The FBI’s flawed definition of rape excludes any form of sexual assault that falls outside of the narrowest understanding of heterosexual sex, including the rape of men and boys as well as transgender people.
The emphasis on “forcible” rape also means that the rape or assault of women with physical or mental disabilities and those who were unconscious or under the influence of drugs and alcohol are often excluded.
The FBI’s 2007 Uniform Crime Report listed 91,874 “forcible rapes,” but some estimates suggest the actual number may be 24 times higher.
The FBI’s underreporting of rapes translates to less federal funding for police departments nationwide to test rape kits — and fewer investigators bringing rapists to justice.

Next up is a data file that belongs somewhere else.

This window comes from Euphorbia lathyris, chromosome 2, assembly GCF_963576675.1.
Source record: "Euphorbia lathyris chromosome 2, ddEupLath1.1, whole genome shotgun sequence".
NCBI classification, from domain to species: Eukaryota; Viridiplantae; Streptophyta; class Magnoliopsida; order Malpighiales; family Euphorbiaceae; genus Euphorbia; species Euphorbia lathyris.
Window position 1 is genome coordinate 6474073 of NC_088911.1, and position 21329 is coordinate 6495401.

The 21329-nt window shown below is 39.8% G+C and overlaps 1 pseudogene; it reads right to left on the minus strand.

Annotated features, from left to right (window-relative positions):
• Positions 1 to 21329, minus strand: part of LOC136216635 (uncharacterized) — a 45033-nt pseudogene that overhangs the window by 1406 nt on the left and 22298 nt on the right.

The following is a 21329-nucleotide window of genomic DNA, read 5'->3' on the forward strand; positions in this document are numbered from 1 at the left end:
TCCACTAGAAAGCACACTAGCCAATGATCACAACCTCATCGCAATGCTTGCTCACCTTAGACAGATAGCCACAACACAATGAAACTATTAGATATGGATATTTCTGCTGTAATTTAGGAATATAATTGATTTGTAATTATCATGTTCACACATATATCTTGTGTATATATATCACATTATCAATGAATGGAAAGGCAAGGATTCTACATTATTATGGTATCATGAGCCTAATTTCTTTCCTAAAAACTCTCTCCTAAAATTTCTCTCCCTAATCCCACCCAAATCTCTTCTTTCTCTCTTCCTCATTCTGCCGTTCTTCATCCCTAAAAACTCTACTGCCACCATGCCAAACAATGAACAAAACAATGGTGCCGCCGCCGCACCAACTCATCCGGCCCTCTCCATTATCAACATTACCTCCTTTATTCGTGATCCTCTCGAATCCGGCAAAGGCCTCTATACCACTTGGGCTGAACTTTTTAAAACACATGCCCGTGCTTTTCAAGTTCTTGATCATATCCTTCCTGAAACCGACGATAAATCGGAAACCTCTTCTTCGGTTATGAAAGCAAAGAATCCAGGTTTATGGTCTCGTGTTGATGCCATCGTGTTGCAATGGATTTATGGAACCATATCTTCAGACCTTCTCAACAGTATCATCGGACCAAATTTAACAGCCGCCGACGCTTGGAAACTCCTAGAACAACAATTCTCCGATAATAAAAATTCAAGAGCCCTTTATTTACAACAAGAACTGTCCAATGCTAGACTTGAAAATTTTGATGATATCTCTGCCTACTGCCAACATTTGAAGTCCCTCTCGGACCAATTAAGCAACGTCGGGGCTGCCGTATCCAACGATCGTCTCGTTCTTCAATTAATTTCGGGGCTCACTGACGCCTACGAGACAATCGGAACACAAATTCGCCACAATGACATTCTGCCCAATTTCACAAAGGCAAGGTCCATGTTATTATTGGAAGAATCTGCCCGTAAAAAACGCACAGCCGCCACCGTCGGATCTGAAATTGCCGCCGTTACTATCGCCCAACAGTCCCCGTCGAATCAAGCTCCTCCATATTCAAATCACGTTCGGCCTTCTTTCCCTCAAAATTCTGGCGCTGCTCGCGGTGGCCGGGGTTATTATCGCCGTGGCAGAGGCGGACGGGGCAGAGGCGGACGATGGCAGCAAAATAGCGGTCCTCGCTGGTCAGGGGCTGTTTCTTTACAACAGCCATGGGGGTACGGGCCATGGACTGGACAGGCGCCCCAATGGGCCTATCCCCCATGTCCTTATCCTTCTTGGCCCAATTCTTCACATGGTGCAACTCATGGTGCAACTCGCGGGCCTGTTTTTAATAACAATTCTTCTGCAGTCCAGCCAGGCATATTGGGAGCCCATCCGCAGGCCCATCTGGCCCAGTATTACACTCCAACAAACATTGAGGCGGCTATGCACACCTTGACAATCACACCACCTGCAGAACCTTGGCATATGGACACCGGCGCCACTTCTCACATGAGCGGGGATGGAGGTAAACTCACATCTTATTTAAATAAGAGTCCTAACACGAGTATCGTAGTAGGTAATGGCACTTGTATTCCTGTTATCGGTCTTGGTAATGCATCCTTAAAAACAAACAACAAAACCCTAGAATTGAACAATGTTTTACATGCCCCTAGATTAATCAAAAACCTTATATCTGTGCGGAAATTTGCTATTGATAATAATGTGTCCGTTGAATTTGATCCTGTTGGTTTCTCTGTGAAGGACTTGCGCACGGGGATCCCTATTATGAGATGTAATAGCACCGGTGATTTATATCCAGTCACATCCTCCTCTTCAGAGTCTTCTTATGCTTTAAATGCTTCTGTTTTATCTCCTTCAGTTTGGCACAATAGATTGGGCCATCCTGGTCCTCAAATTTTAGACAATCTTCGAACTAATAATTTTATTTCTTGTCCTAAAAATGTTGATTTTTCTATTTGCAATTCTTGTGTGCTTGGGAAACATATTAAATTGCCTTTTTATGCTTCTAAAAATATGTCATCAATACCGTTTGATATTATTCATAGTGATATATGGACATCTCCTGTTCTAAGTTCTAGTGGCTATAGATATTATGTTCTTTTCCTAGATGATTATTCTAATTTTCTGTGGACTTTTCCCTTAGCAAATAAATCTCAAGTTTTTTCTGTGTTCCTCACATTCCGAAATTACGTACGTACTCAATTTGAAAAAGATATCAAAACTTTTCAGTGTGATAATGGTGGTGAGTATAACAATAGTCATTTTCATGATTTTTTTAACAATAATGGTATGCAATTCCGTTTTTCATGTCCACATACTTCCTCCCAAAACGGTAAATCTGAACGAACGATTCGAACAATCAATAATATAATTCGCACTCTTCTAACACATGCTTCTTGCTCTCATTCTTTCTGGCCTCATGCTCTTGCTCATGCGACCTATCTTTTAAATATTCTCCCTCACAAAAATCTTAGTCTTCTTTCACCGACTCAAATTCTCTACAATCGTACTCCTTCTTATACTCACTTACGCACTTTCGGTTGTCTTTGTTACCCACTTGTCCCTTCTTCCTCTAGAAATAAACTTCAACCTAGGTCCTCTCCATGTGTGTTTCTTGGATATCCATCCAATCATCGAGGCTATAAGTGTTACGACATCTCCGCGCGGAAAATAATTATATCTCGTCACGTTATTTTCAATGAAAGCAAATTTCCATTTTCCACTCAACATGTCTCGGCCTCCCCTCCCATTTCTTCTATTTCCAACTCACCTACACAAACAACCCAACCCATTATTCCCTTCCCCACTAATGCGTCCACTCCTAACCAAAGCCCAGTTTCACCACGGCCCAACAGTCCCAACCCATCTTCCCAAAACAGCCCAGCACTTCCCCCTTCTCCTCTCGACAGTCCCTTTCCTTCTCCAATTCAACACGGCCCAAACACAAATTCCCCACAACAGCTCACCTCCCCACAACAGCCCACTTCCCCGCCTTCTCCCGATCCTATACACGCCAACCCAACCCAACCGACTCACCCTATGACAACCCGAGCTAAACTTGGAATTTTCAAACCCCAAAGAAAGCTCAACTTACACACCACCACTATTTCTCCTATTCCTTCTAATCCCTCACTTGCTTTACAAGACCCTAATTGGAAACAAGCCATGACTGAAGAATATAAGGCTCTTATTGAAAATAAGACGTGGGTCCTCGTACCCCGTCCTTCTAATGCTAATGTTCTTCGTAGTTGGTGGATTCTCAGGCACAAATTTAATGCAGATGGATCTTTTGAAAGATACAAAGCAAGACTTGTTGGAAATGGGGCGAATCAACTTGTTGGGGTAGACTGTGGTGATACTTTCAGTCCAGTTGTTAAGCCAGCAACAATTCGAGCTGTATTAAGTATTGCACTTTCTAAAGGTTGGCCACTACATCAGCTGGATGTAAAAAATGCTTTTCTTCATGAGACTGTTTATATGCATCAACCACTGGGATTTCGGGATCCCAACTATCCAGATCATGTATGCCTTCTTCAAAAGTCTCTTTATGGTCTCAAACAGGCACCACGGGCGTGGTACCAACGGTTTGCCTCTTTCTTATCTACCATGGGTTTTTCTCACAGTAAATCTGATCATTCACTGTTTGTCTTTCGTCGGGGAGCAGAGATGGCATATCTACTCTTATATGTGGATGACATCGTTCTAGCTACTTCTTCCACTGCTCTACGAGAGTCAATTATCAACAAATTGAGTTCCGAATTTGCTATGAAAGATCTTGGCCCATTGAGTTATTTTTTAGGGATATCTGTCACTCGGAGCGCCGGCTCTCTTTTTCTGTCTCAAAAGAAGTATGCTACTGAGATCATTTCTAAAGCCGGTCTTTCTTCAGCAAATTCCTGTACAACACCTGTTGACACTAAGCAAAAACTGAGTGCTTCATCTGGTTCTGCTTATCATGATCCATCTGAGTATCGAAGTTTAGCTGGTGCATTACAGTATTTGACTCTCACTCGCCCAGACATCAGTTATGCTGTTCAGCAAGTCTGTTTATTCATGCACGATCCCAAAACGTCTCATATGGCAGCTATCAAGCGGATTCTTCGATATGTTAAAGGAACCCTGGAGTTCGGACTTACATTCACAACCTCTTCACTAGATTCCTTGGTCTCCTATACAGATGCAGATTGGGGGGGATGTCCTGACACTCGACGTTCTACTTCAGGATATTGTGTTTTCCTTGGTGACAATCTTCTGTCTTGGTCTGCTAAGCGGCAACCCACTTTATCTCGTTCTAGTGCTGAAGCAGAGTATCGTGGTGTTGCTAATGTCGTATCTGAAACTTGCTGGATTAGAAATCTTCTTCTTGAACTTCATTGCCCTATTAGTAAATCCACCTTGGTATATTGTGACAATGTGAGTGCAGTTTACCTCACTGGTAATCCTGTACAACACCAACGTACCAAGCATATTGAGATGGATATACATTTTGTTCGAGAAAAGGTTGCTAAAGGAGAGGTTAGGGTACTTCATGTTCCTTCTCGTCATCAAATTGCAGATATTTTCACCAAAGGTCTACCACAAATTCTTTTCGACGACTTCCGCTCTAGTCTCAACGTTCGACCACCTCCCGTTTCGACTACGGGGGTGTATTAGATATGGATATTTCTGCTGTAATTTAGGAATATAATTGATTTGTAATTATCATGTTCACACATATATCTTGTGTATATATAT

“We don’t know what we don’t know. But what we do know is that women who lie on asylum applications can still be rape victims. Women who have shady drug-dealer boyfriends can still be rape victims. Women who themselves deal drugs, or who work in as prostitutes, or who commit fraud can still be rape victims. Yes, in a court setting, a pattern of dishonesty on the part of the accuser will undercut a prosecution’s case. But we need to push back against the developing narrative that only a “perfect victim” (virginal, middle-class, impeccably honest) deserves the protection of the legal system. Women shouldn’t have to be flawless — or even all that “good” — to get justice.”—